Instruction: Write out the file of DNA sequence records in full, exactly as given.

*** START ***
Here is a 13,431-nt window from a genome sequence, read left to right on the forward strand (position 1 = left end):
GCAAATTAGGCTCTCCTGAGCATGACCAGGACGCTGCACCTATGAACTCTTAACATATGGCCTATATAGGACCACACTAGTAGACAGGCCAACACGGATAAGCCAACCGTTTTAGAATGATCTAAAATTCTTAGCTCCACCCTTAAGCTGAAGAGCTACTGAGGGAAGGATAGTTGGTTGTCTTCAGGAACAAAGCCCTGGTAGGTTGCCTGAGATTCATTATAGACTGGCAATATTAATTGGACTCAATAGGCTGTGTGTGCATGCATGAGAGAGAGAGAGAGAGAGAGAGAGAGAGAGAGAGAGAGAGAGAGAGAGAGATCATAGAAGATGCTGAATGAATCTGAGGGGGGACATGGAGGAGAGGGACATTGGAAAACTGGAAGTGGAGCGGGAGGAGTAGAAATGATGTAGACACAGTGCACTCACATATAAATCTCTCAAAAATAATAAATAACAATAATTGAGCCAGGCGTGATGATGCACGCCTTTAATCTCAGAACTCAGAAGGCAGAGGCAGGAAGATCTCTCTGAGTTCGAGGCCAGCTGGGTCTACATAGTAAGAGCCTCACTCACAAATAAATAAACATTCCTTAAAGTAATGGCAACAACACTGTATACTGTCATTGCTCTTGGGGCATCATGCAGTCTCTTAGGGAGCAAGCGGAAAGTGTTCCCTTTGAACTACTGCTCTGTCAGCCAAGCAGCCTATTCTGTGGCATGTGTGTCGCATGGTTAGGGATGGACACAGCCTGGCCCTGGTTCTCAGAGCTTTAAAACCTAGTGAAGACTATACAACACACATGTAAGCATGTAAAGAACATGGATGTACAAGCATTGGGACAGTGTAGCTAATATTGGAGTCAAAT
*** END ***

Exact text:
Here is a 13,431-nt window from a genome sequence, read left to right on the forward strand (position 1 = left end):
GCAAATTAGGCTCTCCTGAGCATGACCAGGACGCTGCACCTATGAACTCTTAACATATGGCCTATATAGGACCACACTAGTAGACAGGCCAACACGGATAAGCCAACCGTTTTAGAATGATCTAAAATTCTTAGCTCCACCCTTAAGCTGAAGAGCTACTGAGGGAAGGATAGTTGGTTGTCTTCAGGAACAAAGCCCTGGTAGGTTGCCTGAGATTCATTATAGACTGGCAATATTAATTGGACTCAATAGGCTGTGTGTGCATGCATGAGAGAGAGAGAGAGAGAGAGAGAGAGAGAGAGAGAGAGAGAGAGAGAGAGATCATAGAAGATGCTGAATGAATCTGAGGGGGGACATGGAGGAGAGGGACATTGGAAAACTGGAAGTGGAGCGGGAGGAGTAGAAATGATGTAGACACAGTGCACTCACATATAAATCTCTCAAAAATAATAAATAACAATAATTGAGCCAGGCGTGATGATGCACGCCTTTAATCTCAGAACTCAGAAGGCAGAGGCAGGAAGATCTCTCTGAGTTCGAGGCCAGCTGGGTCTACATAGTAAGAGCCTCACTCACAAATAAATAAACATTCCTTAAAGTAATGGCAACAACACTGTATACTGTCATTGCTCTTGGGGCATCATGCAGTCTCTTAGGGAGCAAGCGGAAAGTGTTCCCTTTGAACTACTGCTCTGTCAGCCAAGCAGCCTATTCTGTGGCATGTGTGTCGCATGGTTAGGGATGGACACAGCCTGGCCCTGGTTCTCAGAGCTTTAAAACCTAGTGAAGACTATACAACACACATGTAAGCATGTAAAGAACATGGATGTACAAGCATTGGGACAGTGTAGCTAATATTGGAGTCAAAT